Personal Perspectives on the Lives &
Ideas of Some Notable People
This book of thoroughly engaging essays from one of today's most prodigious innovators provides a uniquely personal perspective on the lives and achievements of a selection of intriguing figures from the history of science and technology. Weaving together his immersive interest in people and history with insights gathered from his own experiences, Stephen Wolfram gives an ennobling look at some of the individuals whose ideas and creations have helped shape our world today.
From his recollections about working with Richard Feynman to his insights about how Alan Turing's work has unleashed generations of innovation to the true role of Ada Lovelace in the history of computing, Wolfram takes the reader into the minds and lives of great thinkers and creators of the past few centuries—and shows how great achievements can arise from dramatically different personalities and life trajectories.
One of the most gifted minds of our time explains, through short stories and anecdotes, how individuals fundamentally transform human thought and perspective. Profoundly humane and smart, this short volume will become a classic for those who want to understand and practice leadership. One leaves this read far smarter and far more confident in the future of humans.
A remarkable book with flashes of insight that will engage computer scientists, physicists, historians—but also fascinate a broader public as it weaves personal stories into the deep import of how and what they calculated.
How could anyone resist? Stephen Wolfram writes with so much more clarity and eloquence than one could reasonably expect of any groundbreaking scientist, and with so much more humanity and accessible ease than one would ever dare hope for from any genius. I’ve followed Stephen now with constant admiration for the better part of a lifetime, and I’m thrilled to get his illuminating and tremendously enjoyable essays—on everything from Steve Jobs to his own life—all brought together in one hardcover delight.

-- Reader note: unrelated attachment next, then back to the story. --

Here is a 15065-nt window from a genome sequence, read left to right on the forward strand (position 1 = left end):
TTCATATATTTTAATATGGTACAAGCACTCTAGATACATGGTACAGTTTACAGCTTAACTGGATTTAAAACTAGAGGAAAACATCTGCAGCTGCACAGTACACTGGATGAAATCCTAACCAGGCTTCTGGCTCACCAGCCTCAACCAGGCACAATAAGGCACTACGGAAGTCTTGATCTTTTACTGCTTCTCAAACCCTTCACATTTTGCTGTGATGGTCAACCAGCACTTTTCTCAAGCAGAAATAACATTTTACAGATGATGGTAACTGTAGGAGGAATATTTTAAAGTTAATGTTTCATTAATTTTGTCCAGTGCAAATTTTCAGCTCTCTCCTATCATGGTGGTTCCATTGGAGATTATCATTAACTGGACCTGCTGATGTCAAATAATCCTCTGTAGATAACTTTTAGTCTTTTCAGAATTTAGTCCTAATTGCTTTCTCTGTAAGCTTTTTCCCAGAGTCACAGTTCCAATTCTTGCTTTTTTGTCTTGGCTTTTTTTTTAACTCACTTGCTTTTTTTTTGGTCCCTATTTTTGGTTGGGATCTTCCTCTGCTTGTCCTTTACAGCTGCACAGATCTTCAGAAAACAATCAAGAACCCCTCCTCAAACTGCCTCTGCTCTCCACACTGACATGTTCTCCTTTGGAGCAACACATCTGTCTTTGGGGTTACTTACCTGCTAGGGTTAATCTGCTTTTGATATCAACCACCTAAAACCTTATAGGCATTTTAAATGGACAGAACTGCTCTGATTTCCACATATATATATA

Stephen Wolfram is a quirky, groundbreaking genius, destined for the science pantheon. So novel are his seemingly simple ideas that it may take half a century before the public adopts them. In his lively collection of biographical essays, Wolfram takes the measure of his predecessors and peers—filtering their achievements though his unique worldview. A great read and thought-provoking fun.
A gem. Most scientists and engineers do not think of historical figures as interesting people whose life stories are relevant to their current careers. Stephen Wolfram proves that curiosity and a bit of voyeurism can help you think better today and imagine a different future for tomorrow. Even if you hate history or biographies, if you like science, you’ll like this book.
Stephen Wolfram was born in London and educated at Eton, Oxford, and Caltech. He received his PhD in theoretical physics in 1979 at the age of 20, and in the early 1980s made a series of discoveries that launched the field of complex systems research. Starting in 1986, he created Mathematica, the primary software system now used for technical computing worldwide, and the tool that made A New Kind of Science possible. Wolfram is the founder and CEO of Wolfram Research, Inc.—the world's leading technical software company. He is also the creator of the Wolfram|Alpha computational knowledge engine, launched in 2009.